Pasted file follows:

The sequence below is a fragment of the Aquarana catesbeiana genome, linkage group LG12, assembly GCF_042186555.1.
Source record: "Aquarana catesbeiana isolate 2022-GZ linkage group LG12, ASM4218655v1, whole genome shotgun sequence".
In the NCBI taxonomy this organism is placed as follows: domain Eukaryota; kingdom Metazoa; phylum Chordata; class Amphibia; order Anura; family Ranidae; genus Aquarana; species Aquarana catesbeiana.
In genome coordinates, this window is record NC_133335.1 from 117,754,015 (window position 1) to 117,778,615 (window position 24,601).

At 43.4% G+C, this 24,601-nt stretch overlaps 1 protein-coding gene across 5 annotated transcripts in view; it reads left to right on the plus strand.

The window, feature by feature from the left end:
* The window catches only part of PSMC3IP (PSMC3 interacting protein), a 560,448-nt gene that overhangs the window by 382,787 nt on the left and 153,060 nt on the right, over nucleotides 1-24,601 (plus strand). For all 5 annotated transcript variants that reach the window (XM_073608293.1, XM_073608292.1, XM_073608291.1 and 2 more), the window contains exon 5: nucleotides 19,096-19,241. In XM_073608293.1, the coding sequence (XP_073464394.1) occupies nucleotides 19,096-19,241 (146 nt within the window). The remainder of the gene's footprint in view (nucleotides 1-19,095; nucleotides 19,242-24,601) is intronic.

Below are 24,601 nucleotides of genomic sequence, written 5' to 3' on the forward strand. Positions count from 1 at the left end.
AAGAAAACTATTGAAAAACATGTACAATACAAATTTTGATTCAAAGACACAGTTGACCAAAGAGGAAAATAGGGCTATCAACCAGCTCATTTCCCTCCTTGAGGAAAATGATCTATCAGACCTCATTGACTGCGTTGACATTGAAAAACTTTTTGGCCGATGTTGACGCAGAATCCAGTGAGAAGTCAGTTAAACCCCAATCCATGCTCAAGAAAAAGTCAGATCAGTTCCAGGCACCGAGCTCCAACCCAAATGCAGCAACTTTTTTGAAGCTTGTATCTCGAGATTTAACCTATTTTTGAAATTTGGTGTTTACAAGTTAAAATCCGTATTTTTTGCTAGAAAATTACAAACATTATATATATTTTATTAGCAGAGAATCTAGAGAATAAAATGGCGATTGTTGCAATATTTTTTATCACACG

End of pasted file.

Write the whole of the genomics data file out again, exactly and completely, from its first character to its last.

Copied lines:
The sequence below is a fragment of the Aquarana catesbeiana genome, linkage group LG12, assembly GCF_042186555.1.
Source record: "Aquarana catesbeiana isolate 2022-GZ linkage group LG12, ASM4218655v1, whole genome shotgun sequence".
In the NCBI taxonomy this organism is placed as follows: domain Eukaryota; kingdom Metazoa; phylum Chordata; class Amphibia; order Anura; family Ranidae; genus Aquarana; species Aquarana catesbeiana.
In genome coordinates, this window is record NC_133335.1 from 117,754,015 (window position 1) to 117,778,615 (window position 24,601).

At 43.4% G+C, this 24,601-nt stretch overlaps 1 protein-coding gene across 5 annotated transcripts in view; it reads left to right on the plus strand.

The window, feature by feature from the left end:
* The window catches only part of PSMC3IP (PSMC3 interacting protein), a 560,448-nt gene that overhangs the window by 382,787 nt on the left and 153,060 nt on the right, over nucleotides 1-24,601 (plus strand). For all 5 annotated transcript variants that reach the window (XM_073608293.1, XM_073608292.1, XM_073608291.1 and 2 more), the window contains exon 5: nucleotides 19,096-19,241. In XM_073608293.1, the coding sequence (XP_073464394.1) occupies nucleotides 19,096-19,241 (146 nt within the window). The remainder of the gene's footprint in view (nucleotides 1-19,095; nucleotides 19,242-24,601) is intronic.

Below are 24,601 nucleotides of genomic sequence, written 5' to 3' on the forward strand. Positions count from 1 at the left end.
AAGAAAACTATTGAAAAACATGTACAATACAAATTTTGATTCAAAGACACAGTTGACCAAAGAGGAAAATAGGGCTATCAACCAGCTCATTTCCCTCCTTGAGGAAAATGATCTATCAGACCTCATTGACTGCGTTGACATTGAAAAACTTTTTGGCCGATGTTGACGCAGAATCCAGTGAGAAGTCAGTTAAACCCCAATCCATGCTCAAGAAAAAGTCAGATCAGTTCCAGGCACCGAGCTCCAACCCAAATGCAGCAACTTTTTTGAAGCTTGTATCTCGAGATTTAACCTATTTTTGAAATTTGGTGTTTACAAGTTAAAATCCGTATTTTTTGCTAGAAAATTACAAACATTATATATATTTTATTAGCAGAGAATCTAGAGAATAAAATGGCGATTGTTGCAATATTTTTTATCACACG